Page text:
Given a game where:
- Source code is licensed under a free (libre) open source license, e.g. GPL, MIT, etc.
- Assets such as images and music are licensed under Creative Commons Non-Commercial.
Is it correct that making the assets available non-commercially only prevents other parties from distributing the whole package (i.e. executable w/ assets) for a price, but those other parties could still undercut the creators' attempts to sell it traditionally (e.g. distributing it for a price) by distributing it for free, since they could legally obtain everything needed to rebuild the game?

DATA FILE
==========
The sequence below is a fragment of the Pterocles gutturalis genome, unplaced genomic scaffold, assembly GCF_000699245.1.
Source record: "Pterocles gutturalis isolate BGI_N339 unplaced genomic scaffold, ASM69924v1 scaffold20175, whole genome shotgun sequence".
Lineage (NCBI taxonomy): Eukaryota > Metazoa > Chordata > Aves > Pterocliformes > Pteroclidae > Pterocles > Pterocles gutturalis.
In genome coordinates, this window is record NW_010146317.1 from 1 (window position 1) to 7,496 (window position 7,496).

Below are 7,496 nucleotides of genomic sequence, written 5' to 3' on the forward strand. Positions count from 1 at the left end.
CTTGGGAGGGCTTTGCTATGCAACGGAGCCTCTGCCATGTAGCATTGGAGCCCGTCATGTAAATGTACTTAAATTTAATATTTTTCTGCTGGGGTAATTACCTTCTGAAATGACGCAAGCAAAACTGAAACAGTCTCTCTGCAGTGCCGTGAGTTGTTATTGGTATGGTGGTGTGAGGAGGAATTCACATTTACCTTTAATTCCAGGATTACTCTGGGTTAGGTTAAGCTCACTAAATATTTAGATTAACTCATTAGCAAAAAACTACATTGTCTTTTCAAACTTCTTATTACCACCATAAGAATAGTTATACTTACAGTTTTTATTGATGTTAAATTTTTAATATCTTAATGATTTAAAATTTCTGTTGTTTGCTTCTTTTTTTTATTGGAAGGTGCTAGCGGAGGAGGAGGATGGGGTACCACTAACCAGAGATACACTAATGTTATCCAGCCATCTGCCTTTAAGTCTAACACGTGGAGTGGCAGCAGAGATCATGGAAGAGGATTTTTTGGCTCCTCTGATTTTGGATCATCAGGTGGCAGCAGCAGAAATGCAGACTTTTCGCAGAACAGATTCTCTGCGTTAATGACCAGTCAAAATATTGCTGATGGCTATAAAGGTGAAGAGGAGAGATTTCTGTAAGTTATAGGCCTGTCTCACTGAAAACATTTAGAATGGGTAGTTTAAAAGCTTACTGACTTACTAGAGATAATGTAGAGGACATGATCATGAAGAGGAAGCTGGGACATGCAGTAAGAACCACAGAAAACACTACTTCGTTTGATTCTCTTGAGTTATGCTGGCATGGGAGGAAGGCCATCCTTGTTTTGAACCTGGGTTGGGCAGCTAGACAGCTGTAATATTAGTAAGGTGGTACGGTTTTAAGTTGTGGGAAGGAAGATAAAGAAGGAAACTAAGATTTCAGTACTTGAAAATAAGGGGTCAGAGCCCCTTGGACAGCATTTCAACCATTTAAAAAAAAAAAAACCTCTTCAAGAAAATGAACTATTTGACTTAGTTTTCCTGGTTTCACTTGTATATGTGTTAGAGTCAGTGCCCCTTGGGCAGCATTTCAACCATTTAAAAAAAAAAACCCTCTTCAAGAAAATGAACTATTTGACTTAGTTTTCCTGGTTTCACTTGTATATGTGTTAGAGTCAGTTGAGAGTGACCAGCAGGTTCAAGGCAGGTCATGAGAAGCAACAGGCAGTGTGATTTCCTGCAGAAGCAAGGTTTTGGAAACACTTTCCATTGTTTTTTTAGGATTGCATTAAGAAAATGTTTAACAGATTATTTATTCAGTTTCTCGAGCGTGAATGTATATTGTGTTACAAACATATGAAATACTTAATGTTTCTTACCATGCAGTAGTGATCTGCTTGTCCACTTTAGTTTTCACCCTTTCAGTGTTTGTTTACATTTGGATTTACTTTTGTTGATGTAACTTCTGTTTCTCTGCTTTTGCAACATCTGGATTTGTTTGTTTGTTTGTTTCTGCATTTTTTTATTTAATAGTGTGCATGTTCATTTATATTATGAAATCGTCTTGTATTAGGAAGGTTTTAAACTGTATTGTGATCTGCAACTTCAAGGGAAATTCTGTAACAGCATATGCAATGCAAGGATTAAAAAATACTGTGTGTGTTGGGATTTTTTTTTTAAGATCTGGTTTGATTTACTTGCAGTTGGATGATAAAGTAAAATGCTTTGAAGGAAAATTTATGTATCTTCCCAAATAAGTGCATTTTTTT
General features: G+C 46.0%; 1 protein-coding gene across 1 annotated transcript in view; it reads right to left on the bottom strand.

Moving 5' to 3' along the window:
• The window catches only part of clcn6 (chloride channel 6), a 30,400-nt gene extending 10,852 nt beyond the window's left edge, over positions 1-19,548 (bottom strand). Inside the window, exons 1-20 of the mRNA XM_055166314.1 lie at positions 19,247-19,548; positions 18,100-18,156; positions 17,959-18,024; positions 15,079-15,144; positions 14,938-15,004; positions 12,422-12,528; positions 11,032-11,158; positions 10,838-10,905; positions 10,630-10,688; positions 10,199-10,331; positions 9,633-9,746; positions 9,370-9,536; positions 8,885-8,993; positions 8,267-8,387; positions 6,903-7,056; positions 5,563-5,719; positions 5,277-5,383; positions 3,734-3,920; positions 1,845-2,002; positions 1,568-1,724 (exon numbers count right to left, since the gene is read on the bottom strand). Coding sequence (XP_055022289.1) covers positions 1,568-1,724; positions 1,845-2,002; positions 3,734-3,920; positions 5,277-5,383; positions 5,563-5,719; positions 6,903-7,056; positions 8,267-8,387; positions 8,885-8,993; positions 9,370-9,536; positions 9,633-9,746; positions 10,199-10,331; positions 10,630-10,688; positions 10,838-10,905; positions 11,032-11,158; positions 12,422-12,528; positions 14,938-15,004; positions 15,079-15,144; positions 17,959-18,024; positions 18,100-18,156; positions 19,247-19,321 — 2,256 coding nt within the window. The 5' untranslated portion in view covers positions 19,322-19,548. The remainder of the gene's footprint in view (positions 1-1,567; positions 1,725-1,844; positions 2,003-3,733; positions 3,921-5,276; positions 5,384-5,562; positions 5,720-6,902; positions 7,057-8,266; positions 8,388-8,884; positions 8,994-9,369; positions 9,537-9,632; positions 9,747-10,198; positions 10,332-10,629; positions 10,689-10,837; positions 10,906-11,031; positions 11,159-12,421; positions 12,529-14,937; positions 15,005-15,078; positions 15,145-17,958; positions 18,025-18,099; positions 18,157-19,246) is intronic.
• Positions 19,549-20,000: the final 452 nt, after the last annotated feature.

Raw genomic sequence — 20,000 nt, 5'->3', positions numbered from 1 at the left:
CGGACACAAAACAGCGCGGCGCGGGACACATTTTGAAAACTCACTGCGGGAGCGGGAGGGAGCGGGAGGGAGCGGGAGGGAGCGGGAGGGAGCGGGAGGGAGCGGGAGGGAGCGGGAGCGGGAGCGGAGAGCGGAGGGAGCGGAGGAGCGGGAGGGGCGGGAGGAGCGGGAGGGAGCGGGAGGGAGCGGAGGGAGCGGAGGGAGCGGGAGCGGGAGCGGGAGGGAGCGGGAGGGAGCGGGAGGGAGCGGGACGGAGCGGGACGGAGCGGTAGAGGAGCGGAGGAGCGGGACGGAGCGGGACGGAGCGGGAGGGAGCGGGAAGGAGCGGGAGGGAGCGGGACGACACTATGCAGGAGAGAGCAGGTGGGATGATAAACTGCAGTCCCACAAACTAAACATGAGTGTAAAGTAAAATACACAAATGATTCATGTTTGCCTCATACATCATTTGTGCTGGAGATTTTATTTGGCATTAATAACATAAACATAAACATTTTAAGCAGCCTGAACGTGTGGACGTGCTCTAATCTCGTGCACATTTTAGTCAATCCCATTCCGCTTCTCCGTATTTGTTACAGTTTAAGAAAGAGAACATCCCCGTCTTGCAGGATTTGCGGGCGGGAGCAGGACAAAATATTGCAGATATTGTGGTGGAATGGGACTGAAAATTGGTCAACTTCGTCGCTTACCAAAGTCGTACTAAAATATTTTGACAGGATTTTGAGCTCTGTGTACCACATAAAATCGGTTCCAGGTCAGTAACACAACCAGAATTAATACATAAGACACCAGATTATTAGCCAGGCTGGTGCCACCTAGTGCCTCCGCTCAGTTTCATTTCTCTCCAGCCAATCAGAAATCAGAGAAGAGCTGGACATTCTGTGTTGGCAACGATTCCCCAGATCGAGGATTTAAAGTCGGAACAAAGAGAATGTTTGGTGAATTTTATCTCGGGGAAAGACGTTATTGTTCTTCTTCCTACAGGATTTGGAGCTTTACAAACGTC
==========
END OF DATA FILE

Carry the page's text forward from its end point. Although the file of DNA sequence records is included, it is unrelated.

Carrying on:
Would dropping just the assets' CC license and instead retaining full rights for them under Copyright make it illegal for other parties to distribute the full package? This would be assuming no one had obtained a copy of the assets while they were under the CC license.
This question was inspired by the "required proprietary parts" section of this Wikipedia article on OSS business models. It describes this exact scenario for the Steel Storm game, however for the reasons above I wouldn't expect this example to actually be viable.